Yes, employees do have a right to strike lawfully. The problem is that not all strikes are considered lawful, and there isn’t always a cut-and-dry definition of when striking is unlawful or not.
When strikes are not considered lawful, then employees are not protected by the right to strike. That means that they might not be reinstated or receive backpay, The National Labor Relations Board considers numerous factors, including the behavior of strikers, when determining whether a strike was lawful. They also consider to what purpose the strikers were action.
The two most common lawful reasons for strikes are as a negotiation strategy when seeking economic concession from an employer and to protest an unfair labor practice. If employees feel they are unpaid and they strike seeking higher wages, then its known as an economic strike. While employees do have the right to strike for such a reason and remain an employee of the company during the strike, the employer also has a right. The employer can hire replacement staff to fill positions left open by strikers. In certain circumstances, the strikers are not guaranteed a position when they apply to return to work. In the case of striking for unfair labor practices, employers cannot permanently replace strikers.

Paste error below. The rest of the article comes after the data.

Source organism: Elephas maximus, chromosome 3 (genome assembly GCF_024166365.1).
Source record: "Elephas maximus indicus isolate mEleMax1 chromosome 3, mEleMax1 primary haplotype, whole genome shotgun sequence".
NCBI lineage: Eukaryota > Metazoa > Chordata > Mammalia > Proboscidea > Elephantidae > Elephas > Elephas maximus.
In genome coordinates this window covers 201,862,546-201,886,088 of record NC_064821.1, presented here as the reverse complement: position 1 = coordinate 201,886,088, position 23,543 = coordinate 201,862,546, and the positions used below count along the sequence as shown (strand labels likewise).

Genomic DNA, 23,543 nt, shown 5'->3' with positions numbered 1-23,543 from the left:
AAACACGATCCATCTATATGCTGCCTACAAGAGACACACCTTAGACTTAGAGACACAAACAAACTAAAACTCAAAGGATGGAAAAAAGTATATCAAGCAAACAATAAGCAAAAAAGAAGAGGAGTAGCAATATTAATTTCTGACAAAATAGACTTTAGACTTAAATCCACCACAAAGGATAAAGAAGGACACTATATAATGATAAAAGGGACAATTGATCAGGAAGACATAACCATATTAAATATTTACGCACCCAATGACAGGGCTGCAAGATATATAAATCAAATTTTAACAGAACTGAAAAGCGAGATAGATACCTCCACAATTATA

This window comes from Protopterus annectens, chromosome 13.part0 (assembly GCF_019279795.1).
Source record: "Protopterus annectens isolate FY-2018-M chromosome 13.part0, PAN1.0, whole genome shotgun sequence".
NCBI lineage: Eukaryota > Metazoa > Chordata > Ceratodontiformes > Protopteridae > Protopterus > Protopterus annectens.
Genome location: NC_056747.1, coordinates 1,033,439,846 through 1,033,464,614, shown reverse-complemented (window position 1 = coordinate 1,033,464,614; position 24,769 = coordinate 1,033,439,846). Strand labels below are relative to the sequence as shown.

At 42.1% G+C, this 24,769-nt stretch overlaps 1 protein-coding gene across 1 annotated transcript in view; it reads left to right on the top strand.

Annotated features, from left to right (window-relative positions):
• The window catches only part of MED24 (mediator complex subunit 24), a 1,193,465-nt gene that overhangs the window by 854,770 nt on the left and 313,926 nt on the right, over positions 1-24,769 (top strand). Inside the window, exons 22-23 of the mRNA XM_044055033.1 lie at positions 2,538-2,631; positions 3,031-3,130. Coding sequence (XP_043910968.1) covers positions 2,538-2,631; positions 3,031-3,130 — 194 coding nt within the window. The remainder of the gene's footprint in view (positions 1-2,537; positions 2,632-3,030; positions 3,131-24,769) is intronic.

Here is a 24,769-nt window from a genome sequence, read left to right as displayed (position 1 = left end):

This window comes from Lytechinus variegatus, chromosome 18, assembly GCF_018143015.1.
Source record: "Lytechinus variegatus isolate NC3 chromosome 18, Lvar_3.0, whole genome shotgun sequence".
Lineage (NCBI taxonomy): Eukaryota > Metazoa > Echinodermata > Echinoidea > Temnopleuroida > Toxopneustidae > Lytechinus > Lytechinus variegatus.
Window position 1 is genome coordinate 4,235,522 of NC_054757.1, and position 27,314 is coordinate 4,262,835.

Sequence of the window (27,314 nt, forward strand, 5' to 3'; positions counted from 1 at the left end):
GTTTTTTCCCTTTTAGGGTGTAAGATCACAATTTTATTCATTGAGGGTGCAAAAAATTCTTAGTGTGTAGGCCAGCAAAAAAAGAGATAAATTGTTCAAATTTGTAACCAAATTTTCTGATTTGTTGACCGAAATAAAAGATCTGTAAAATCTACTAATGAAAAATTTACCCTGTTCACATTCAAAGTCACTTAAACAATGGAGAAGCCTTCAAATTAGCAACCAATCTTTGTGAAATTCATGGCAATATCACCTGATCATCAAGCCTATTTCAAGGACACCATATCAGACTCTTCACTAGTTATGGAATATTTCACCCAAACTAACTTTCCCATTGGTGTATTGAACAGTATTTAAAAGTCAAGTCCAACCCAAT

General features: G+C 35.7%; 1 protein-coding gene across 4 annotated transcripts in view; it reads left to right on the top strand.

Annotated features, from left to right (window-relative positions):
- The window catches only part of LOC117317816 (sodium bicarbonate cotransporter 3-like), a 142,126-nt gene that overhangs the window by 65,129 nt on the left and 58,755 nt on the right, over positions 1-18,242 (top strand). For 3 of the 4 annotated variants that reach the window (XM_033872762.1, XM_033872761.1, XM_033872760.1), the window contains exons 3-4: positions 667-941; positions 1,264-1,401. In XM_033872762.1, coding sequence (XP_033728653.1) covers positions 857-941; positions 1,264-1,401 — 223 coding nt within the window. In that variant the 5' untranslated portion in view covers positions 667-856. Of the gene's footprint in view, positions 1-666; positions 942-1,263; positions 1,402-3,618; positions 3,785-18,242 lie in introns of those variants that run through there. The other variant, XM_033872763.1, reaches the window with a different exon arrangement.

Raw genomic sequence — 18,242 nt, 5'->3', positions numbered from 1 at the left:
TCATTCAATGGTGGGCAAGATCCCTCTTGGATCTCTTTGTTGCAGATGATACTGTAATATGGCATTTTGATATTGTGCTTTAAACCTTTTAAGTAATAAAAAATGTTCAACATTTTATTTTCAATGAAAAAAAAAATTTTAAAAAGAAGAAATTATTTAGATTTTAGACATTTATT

Strikes can be considered unlawful because the purposes behind the strike are unlawful. If employees are striking to encourage an unlawful labor practice, then the strike is unlawful. Striking at certain times, such as those prohibited under a contract, might be considered unlawful. Strikers who engage in illegal or serious misconduct during a strike might also give up their rights as employees. Understanding whether you are protected during or after a strike can be difficult, which is why involving a third-party legal professional is often a good idea.
Source: National Labor Relations Board, “NLRA and the Right to Strike,” accessed May 03, 2016